NASA's Mars Curiosity rover labs back in action

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NASA is announcing a new discovery about Mars on Thursday.

What we do know is that it's bound to be some super-exciting science, with a number of big NASA researchers taking part in the discussion - including people who directly work with the samples Curiosity has been diligently gathering on Mars.

The problem kept the robotic vehicle from extracting and analyzing Martian rock samples and severely affected the mission.

The drill bit of NASA's Curiosity Mars rover over one of the sample inlets on the rover's deck.

The deployment of the lab on May 31 marks a major milestone for the agency, which has worked extremely hard to fix Curiosity's drilling and sample analysis capabilities. But the resourceful Curiosity team came up with a new way to move the samples - a technique dubbed "feed extended sample transfer", which is more compatible with the FED than the previously used method, CHIMRA (Collection and Handling for In-Situ Martian Rock Analysis).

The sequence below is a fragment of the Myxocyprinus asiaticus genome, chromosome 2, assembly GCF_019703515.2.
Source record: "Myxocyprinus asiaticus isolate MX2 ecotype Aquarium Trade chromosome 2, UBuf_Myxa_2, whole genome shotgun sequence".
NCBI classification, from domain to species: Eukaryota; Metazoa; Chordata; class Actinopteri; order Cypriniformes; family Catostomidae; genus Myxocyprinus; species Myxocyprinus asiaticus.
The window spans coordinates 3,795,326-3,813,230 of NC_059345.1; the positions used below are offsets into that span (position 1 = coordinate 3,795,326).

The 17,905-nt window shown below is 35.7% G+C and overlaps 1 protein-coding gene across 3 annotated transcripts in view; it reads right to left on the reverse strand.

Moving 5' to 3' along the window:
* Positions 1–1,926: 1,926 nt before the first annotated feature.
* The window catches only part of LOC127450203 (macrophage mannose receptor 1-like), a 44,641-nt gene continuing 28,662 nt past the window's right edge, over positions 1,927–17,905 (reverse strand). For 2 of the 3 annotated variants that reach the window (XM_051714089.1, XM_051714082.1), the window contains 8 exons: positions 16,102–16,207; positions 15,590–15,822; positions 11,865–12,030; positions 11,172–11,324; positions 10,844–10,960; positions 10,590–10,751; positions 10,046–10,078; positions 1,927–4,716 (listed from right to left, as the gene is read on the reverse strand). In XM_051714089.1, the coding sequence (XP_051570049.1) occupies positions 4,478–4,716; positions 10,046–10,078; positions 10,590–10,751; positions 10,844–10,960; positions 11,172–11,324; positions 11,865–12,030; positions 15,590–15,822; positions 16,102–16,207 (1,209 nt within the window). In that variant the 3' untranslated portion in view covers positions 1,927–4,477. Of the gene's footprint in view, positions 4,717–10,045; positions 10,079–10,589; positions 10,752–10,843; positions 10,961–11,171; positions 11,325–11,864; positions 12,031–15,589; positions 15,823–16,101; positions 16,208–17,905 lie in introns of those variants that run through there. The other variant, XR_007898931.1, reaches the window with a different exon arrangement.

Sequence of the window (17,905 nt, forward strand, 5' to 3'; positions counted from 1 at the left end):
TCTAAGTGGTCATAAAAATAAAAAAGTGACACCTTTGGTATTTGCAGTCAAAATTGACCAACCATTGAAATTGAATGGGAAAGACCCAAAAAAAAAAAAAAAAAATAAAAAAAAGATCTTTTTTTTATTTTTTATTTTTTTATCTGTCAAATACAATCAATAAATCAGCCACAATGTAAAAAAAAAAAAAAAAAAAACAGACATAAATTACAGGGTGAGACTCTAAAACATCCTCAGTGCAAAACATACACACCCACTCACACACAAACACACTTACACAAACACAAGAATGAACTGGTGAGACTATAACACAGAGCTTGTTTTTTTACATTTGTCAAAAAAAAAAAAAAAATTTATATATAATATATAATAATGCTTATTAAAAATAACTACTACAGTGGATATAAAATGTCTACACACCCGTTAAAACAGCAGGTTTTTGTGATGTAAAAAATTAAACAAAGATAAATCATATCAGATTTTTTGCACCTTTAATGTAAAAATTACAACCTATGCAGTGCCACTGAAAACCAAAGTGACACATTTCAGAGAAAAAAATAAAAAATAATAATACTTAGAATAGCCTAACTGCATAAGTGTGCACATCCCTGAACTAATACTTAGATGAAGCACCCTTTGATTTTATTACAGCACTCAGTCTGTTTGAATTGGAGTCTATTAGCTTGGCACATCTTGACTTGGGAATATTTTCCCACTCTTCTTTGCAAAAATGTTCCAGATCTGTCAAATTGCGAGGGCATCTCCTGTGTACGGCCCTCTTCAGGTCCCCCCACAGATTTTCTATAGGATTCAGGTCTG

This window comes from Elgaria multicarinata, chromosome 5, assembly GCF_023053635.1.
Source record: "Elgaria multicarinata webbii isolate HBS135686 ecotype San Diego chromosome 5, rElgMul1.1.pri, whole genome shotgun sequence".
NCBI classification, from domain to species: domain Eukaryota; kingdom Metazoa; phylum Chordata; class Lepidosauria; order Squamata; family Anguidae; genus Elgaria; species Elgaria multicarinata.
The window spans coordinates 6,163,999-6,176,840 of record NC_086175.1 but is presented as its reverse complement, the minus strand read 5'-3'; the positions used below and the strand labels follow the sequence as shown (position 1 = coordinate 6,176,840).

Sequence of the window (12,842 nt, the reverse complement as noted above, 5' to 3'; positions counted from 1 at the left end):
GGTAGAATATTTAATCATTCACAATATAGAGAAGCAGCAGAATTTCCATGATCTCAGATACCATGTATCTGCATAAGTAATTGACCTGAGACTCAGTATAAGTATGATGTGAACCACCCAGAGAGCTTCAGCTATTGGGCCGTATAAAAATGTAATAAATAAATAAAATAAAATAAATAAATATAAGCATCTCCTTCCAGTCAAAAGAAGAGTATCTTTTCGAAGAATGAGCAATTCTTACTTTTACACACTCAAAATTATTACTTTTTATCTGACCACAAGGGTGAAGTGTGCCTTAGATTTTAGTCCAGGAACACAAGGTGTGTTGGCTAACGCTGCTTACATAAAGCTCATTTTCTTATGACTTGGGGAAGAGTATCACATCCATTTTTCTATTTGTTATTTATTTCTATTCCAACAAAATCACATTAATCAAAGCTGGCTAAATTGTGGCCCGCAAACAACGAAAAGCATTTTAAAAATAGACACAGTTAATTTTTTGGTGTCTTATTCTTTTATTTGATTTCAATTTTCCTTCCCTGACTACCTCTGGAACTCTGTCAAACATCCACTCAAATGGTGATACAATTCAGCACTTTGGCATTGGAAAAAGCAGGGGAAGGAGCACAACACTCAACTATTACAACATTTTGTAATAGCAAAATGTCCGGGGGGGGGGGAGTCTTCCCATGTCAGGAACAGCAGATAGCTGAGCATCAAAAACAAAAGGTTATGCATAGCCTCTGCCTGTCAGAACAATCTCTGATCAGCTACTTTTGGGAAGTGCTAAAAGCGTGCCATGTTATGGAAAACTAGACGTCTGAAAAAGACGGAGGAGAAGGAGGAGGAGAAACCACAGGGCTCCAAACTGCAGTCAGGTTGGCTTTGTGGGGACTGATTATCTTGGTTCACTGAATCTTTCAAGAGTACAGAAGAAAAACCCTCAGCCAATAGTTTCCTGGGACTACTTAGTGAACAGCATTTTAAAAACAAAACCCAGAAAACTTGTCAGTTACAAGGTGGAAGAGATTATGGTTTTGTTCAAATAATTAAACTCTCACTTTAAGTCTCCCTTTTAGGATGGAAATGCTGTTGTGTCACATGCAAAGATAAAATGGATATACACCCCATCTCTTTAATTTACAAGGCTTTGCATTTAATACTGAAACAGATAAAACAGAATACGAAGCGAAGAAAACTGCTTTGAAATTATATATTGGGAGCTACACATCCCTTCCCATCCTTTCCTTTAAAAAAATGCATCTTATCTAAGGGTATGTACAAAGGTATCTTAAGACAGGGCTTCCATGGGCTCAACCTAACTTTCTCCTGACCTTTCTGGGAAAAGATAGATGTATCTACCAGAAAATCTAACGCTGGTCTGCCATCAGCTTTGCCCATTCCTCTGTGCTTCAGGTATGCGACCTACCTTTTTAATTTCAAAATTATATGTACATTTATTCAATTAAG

"This was no small feat".

"We're cautiously optimistic that MarCO-B can follow MarCO-A", said Joel Krajewski of JPL, MarCO's project manager.

"The scientific team was confident that the engineers contend - are so confident that we went back to the pattern that we missed before. The gambit paid off, and we now have a key sample we might have never gotten", Vasavada pointed out.

After landing in the Gale Crater and exploring the area during the course of its two-year prime mission, it has been climbing and exploring the base of Mount Sharp since September 2014.

Both MarCO-A and B successfully completed a set of communications tests in the past couple of weeks, said John Baker, program manager for planetary SmallSats at NASA's Jet Propulsion Laboratory, Pasadena, California.

This Shipping method But that is here on Earth; around Mars, the slim, dry air provides quite different requirements for powder falling from this drill.

If the stone powder is too small, the lab can't offer accurate diagnoses, and whether the dust is too much, it could overfill the instruments which will clog the parts or contaminate future measurements. "We're talking about as little as half a baby aspirin worth of sample".

A successful test of this shipping method on May 22 led to even further improvements in the delivery procedure.

On May 20, the method worked as the agency expected and Curiosity was able to drill into a rock named Duluth. That new configuration no longer gives it access to a special device that sieves and portions drilled samples in precise amounts.

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